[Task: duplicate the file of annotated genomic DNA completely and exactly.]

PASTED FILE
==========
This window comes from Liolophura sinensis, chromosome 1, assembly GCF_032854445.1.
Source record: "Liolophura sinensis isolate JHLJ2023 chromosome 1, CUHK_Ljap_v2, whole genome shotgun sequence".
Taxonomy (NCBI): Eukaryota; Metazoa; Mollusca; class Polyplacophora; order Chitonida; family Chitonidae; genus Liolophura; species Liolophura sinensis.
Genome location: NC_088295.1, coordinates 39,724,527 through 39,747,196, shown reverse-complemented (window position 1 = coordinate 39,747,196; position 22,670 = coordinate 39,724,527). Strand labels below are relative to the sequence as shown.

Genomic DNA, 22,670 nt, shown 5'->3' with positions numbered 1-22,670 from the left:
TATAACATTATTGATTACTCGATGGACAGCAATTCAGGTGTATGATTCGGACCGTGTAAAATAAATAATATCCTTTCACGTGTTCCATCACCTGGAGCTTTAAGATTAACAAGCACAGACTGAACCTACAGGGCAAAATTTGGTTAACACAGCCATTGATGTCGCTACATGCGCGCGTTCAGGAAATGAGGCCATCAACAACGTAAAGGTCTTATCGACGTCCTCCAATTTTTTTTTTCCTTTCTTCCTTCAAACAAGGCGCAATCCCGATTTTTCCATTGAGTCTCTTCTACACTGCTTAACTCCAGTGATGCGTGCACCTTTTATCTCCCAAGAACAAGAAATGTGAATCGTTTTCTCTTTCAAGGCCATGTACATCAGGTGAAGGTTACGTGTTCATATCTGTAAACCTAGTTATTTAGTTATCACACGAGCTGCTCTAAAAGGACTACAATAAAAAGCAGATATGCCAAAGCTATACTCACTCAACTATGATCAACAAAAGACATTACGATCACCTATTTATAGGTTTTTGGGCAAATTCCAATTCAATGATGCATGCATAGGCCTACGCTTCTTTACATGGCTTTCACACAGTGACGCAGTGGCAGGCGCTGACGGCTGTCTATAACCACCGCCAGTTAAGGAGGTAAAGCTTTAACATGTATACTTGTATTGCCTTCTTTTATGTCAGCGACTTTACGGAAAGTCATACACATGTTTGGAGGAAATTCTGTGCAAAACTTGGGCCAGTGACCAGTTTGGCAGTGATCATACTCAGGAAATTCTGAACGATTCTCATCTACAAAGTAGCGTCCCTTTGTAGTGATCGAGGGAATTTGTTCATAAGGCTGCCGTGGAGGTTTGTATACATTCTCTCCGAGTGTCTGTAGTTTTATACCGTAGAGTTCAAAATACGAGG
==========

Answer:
This window comes from Liolophura sinensis, chromosome 1, assembly GCF_032854445.1.
Source record: "Liolophura sinensis isolate JHLJ2023 chromosome 1, CUHK_Ljap_v2, whole genome shotgun sequence".
Taxonomy (NCBI): Eukaryota; Metazoa; Mollusca; class Polyplacophora; order Chitonida; family Chitonidae; genus Liolophura; species Liolophura sinensis.
Genome location: NC_088295.1, coordinates 39,724,527 through 39,747,196, shown reverse-complemented (window position 1 = coordinate 39,747,196; position 22,670 = coordinate 39,724,527). Strand labels below are relative to the sequence as shown.

Genomic DNA, 22,670 nt, shown 5'->3' with positions numbered 1-22,670 from the left:
TATAACATTATTGATTACTCGATGGACAGCAATTCAGGTGTATGATTCGGACCGTGTAAAATAAATAATATCCTTTCACGTGTTCCATCACCTGGAGCTTTAAGATTAACAAGCACAGACTGAACCTACAGGGCAAAATTTGGTTAACACAGCCATTGATGTCGCTACATGCGCGCGTTCAGGAAATGAGGCCATCAACAACGTAAAGGTCTTATCGACGTCCTCCAATTTTTTTTTTCCTTTCTTCCTTCAAACAAGGCGCAATCCCGATTTTTCCATTGAGTCTCTTCTACACTGCTTAACTCCAGTGATGCGTGCACCTTTTATCTCCCAAGAACAAGAAATGTGAATCGTTTTCTCTTTCAAGGCCATGTACATCAGGTGAAGGTTACGTGTTCATATCTGTAAACCTAGTTATTTAGTTATCACACGAGCTGCTCTAAAAGGACTACAATAAAAAGCAGATATGCCAAAGCTATACTCACTCAACTATGATCAACAAAAGACATTACGATCACCTATTTATAGGTTTTTGGGCAAATTCCAATTCAATGATGCATGCATAGGCCTACGCTTCTTTACATGGCTTTCACACAGTGACGCAGTGGCAGGCGCTGACGGCTGTCTATAACCACCGCCAGTTAAGGAGGTAAAGCTTTAACATGTATACTTGTATTGCCTTCTTTTATGTCAGCGACTTTACGGAAAGTCATACACATGTTTGGAGGAAATTCTGTGCAAAACTTGGGCCAGTGACCAGTTTGGCAGTGATCATACTCAGGAAATTCTGAACGATTCTCATCTACAAAGTAGCGTCCCTTTGTAGTGATCGAGGGAATTTGTTCATAAGGCTGCCGTGGAGGTTTGTATACATTCTCTCCGAGTGTCTGTAGTTTTATACCGTAGAGTTCAAAATACGAGG